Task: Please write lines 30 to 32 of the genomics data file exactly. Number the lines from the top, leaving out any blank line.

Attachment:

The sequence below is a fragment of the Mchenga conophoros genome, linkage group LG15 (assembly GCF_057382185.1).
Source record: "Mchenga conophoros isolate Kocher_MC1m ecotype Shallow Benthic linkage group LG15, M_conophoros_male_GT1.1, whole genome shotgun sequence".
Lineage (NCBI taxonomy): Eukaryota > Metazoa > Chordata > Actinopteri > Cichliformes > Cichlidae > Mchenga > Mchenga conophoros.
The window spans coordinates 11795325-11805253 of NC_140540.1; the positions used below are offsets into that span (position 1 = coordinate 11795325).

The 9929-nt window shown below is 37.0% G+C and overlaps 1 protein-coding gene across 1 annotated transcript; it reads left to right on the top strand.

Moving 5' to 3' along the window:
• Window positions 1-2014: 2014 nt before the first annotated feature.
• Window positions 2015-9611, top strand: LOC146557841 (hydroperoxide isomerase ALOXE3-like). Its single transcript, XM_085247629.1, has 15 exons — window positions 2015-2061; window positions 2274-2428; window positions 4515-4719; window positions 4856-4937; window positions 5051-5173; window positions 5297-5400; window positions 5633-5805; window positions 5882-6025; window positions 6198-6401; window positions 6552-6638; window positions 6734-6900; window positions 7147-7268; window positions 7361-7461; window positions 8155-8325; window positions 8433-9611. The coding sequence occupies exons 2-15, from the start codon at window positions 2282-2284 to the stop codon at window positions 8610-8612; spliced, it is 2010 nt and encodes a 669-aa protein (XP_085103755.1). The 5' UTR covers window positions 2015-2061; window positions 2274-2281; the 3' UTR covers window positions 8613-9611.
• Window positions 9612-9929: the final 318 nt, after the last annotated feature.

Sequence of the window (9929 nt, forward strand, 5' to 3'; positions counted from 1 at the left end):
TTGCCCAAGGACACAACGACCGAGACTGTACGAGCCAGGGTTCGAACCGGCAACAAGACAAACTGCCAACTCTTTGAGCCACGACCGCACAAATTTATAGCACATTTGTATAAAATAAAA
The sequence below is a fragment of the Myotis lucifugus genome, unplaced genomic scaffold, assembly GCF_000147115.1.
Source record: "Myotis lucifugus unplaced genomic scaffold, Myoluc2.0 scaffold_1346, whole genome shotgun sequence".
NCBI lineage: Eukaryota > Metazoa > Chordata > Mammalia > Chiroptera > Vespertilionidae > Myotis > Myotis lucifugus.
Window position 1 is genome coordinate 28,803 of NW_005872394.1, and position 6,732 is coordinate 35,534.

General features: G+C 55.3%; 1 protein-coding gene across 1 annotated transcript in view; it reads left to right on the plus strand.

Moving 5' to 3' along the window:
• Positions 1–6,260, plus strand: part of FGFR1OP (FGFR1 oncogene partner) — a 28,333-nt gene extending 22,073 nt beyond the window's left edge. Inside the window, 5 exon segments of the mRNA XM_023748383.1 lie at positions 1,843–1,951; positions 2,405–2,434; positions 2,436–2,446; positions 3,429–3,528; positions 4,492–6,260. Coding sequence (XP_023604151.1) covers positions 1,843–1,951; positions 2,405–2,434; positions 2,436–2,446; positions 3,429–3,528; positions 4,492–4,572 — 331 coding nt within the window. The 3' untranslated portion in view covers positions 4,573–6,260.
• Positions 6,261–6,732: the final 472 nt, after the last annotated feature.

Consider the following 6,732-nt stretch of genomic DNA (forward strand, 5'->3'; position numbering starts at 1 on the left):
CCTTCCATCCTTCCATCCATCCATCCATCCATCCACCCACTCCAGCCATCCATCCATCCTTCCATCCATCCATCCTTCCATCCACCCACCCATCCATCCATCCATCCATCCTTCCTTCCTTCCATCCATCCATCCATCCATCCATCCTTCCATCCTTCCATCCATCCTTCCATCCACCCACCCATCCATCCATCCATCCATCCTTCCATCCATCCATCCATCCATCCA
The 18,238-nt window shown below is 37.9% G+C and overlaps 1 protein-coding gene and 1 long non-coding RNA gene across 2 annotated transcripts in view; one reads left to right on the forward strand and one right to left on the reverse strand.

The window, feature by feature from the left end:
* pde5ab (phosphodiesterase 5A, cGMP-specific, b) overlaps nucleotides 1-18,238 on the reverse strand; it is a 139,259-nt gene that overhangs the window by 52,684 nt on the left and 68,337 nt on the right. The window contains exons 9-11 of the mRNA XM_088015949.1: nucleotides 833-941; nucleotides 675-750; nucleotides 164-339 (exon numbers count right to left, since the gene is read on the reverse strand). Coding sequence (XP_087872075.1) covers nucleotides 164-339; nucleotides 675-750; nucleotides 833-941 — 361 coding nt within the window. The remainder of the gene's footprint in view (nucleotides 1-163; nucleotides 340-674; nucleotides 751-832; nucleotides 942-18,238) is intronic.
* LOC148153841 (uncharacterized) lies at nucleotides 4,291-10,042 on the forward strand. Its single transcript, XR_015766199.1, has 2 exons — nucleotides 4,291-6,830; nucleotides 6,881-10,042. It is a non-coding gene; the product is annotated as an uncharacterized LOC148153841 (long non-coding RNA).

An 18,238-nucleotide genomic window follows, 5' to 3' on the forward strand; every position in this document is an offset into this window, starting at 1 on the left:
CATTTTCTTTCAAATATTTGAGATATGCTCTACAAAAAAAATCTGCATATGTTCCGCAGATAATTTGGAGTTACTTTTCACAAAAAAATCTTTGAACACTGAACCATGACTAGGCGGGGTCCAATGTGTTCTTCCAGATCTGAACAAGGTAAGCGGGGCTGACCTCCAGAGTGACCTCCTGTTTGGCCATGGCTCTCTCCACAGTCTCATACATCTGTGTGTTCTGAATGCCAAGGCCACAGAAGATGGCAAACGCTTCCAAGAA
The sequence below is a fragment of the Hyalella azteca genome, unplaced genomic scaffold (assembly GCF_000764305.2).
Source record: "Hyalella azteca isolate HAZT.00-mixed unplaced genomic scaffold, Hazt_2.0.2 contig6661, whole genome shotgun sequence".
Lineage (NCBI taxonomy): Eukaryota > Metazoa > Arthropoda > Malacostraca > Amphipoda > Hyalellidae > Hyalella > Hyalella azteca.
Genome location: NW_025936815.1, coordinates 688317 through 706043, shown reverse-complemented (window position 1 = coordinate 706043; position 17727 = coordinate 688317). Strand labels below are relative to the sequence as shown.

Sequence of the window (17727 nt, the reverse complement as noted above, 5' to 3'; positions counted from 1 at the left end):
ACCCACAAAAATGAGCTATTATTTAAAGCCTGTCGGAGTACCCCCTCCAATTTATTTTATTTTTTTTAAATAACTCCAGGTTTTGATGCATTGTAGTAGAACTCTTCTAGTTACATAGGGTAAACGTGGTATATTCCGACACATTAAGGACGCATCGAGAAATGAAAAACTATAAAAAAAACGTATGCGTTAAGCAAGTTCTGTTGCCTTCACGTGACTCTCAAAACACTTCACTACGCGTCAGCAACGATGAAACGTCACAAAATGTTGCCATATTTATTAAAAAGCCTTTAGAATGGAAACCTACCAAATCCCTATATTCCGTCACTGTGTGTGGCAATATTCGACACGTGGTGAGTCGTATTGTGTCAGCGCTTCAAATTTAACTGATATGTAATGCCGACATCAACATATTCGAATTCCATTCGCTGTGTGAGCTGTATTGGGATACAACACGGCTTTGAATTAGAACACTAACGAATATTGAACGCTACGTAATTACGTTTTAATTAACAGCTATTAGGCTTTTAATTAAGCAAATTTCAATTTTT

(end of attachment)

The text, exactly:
Lineage (NCBI taxonomy): Eukaryota > Metazoa > Arthropoda > Malacostraca > Amphipoda > Hyalellidae > Hyalella > Hyalella azteca.
Genome location: NW_025936815.1, coordinates 688317 through 706043, shown reverse-complemented (window position 1 = coordinate 706043; position 17727 = coordinate 688317). Strand labels below are relative to the sequence as shown.

Sequence of the window (17727 nt, the reverse complement as noted above, 5' to 3'; positions counted from 1 at the left end):